There’s nothing worse than going through the tedious process of buying your new home and realize – just as you’re all set to move in – that the title isn’t clean, or worse, is fake. A dirty title might have so many mortgages, liens and encumbrances attached to it that you’ll begin considering the possibility of living with your parents forever.
Luckily, there are a few guidelines to follow to ensure you’re not setting yourself up for a ton of headache when buying a new property. Here’s hoping these tips will help your transition of moving into your own home a bit easier.
The first step in ensuring a title is what it appears to be is to check for authenticity. A clean title is no good if it isn’t a genuine title in the first place. How do you make sure a title is real?
Check the quality of paper used. The forms used in property titles are exclusively printed by the Banko Sentral ng Pilipinas. The judicial form uses a type of paper which contains various security features. The paper is made out of 50% cotton and 50% chemical wood pulp with colored fibers. If held up against a light, an LRA or Land Registration Association watermark should be visible through the paper. The paper also has a similar texture to a bank check.
Fake titles forms typically use material similar to cartolina or paper of inferior quality. Our real estate experts say there are more than 10,000 fake titles being used and circulating around the Philippines.
Verify authenticity of the “Transfer Certificate of Title” document. The Register of Deeds should be able to provide you a “Certified True Copy” of the title to ensure its authenticity. Request the seller of the property to give you a photocopy of the title since the Register of Deeds will need information such as the title number and the owner’s name. Their office is usually located at the municipal hall where the property is located.
Check the Owner’s Duplicate Certificate and its seal. First, the owner’s duplicate copy of the title should contain the marking “Owner’s Duplicate Copy” on the left side of the form. Second, a red seal with no blotting should be present on the lower corner of the form.
Note that the original copy does not contain any of these features.
Verify the seller’s identity. Any person can pose as a landowner and act as one. Ask for a valid ID to check if the person claiming ownership of the property is really the person mentioned as registered owner.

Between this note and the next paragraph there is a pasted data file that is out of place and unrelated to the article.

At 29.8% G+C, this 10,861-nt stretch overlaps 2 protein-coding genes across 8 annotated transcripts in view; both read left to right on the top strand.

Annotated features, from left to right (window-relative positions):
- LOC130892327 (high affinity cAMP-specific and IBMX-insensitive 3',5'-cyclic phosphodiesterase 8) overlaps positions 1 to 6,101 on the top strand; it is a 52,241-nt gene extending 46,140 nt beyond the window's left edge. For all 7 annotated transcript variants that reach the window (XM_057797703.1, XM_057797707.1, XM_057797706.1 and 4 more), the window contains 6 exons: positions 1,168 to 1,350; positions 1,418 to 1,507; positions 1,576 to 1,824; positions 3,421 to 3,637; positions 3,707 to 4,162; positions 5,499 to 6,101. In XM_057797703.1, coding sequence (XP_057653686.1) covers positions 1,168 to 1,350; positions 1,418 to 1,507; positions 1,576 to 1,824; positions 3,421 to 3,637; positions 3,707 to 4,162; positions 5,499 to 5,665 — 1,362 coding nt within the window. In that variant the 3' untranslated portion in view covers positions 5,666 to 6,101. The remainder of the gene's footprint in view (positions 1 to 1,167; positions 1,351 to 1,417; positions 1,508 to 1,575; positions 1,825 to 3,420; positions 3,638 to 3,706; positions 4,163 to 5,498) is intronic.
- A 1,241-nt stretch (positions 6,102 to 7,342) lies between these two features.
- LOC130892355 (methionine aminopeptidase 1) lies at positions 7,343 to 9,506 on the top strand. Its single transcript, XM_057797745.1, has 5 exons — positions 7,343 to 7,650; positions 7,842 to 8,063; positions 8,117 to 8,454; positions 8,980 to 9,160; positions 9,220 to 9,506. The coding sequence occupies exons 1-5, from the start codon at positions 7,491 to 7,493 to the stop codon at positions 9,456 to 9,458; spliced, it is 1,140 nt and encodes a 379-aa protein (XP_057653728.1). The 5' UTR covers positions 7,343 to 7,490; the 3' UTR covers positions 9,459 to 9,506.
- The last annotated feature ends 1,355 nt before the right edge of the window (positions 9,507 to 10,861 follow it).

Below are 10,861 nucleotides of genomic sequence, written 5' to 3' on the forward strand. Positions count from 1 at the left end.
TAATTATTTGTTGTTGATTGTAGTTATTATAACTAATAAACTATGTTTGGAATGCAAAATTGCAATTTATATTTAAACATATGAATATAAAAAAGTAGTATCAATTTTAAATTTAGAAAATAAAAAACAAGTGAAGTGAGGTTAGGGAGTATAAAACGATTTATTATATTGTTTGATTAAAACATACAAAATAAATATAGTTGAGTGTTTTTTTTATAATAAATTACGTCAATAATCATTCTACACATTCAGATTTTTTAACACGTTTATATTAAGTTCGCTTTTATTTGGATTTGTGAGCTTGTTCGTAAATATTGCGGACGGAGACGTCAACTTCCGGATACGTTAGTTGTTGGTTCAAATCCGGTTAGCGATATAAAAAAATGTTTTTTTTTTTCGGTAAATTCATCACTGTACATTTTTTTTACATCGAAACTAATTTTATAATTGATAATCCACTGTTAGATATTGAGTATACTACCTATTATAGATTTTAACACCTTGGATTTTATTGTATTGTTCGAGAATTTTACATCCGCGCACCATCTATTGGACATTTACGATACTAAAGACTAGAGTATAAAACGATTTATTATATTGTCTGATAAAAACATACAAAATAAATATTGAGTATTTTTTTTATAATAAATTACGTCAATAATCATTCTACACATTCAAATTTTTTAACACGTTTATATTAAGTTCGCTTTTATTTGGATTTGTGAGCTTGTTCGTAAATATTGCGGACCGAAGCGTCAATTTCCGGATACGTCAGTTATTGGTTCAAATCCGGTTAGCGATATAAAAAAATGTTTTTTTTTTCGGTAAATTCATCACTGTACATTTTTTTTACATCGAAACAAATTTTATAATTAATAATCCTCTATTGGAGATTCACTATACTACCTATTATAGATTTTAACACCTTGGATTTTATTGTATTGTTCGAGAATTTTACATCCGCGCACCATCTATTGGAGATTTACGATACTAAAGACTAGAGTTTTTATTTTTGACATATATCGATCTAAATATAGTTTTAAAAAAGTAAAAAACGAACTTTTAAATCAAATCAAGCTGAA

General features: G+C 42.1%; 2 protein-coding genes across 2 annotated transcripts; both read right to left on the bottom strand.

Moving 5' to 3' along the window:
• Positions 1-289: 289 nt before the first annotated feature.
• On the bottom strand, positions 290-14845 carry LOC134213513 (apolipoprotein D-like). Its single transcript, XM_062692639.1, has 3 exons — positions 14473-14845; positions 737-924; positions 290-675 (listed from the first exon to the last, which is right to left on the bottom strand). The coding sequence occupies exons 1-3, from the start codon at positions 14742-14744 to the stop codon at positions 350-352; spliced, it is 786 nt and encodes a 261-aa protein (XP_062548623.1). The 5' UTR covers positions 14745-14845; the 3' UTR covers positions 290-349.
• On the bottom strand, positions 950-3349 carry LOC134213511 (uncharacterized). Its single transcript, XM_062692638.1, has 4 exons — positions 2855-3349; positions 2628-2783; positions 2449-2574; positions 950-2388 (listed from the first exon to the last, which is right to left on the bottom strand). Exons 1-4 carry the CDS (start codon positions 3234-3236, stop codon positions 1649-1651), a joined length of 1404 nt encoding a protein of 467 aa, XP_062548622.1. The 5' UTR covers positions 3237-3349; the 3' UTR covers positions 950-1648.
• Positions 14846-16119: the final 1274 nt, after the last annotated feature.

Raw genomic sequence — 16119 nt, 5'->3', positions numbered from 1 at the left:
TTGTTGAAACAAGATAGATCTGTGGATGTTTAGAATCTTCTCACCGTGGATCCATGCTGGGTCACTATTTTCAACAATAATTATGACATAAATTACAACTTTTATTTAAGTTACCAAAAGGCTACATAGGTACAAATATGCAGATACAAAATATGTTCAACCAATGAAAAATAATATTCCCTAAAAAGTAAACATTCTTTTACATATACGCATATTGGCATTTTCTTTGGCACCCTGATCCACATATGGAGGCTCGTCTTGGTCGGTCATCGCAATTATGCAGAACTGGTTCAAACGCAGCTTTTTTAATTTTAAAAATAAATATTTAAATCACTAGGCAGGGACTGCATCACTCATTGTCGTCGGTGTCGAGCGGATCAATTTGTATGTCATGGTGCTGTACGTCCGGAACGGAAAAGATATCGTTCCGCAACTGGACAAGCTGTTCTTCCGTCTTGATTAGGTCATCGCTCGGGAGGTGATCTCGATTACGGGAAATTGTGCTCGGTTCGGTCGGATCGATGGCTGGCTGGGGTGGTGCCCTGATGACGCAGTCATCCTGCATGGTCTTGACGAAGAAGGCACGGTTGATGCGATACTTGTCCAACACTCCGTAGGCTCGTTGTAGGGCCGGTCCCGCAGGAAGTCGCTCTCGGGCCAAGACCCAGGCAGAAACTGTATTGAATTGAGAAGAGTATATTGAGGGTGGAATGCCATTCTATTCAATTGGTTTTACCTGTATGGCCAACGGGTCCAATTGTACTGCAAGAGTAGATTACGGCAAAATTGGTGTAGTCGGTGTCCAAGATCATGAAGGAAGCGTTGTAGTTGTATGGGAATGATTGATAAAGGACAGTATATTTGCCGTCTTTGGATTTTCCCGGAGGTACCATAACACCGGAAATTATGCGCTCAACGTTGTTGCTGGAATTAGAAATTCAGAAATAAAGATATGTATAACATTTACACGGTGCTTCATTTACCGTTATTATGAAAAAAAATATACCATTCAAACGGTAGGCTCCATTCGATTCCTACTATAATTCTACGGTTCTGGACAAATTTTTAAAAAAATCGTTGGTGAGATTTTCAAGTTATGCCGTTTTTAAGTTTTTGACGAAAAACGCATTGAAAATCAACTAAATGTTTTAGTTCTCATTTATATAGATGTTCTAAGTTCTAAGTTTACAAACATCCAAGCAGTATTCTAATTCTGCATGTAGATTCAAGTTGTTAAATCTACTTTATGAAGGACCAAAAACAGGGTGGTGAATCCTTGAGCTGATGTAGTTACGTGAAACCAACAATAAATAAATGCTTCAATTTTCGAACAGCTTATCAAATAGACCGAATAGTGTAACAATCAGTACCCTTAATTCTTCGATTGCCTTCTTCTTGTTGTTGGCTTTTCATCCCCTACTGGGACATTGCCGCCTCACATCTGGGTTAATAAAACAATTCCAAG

If the title indicates the seller’s parents are the registered owners, it poses a problem since there might be other heirs claiming the property. Some heirs may want to sell while others refuse. Those who want to sell must file a petition in court before proceeding to transact with any potential buyers. The majority of heirs who wish to sell will not defeat the rights of those who wish to keep the property for themselves.
When dealing with the title of the property, only deal with the real owner and never with an agent who is an unregistered owner.
Now that you’re sure the property title is real, the next thing to do is to check if the title is indeed clean. Keep reading to learn how to make sure your title is clean.
Check for liens and encumbrances. A lien is an encumbrance (legal liability on real property that does not prohibit transfer of the title, but instead, reduces its value) on a person’s property to secure a debt the property owner owes to another person.
The back page of the title contains annotations (if any) for liens and encumbrances like mortgage, adverse claim, etc. This page must be empty if you’ve been promised a “clean” title.
Make sure real estate taxes have been paid. Check with the Assessor’s Office to see if the real estate taxes have been paid up. If, for instance, there are arrears or back taxes, coordinate with the landowner on how you can settle the amount – which at this point should already be part of the property price. You will need a notarized document for the agreement on the payment of back taxes.
Double check the title’s technical description. Ask permission from the land owner to have the land surveyed by a Geodetic Engineer. This is to determine if the land area specified in the title matches the actual land area surveyed.
For example, if the title indicates a 3,000 square meter area but only 2,700 square meters is observed upon survey, then you can ask for a proportional reduction in price.
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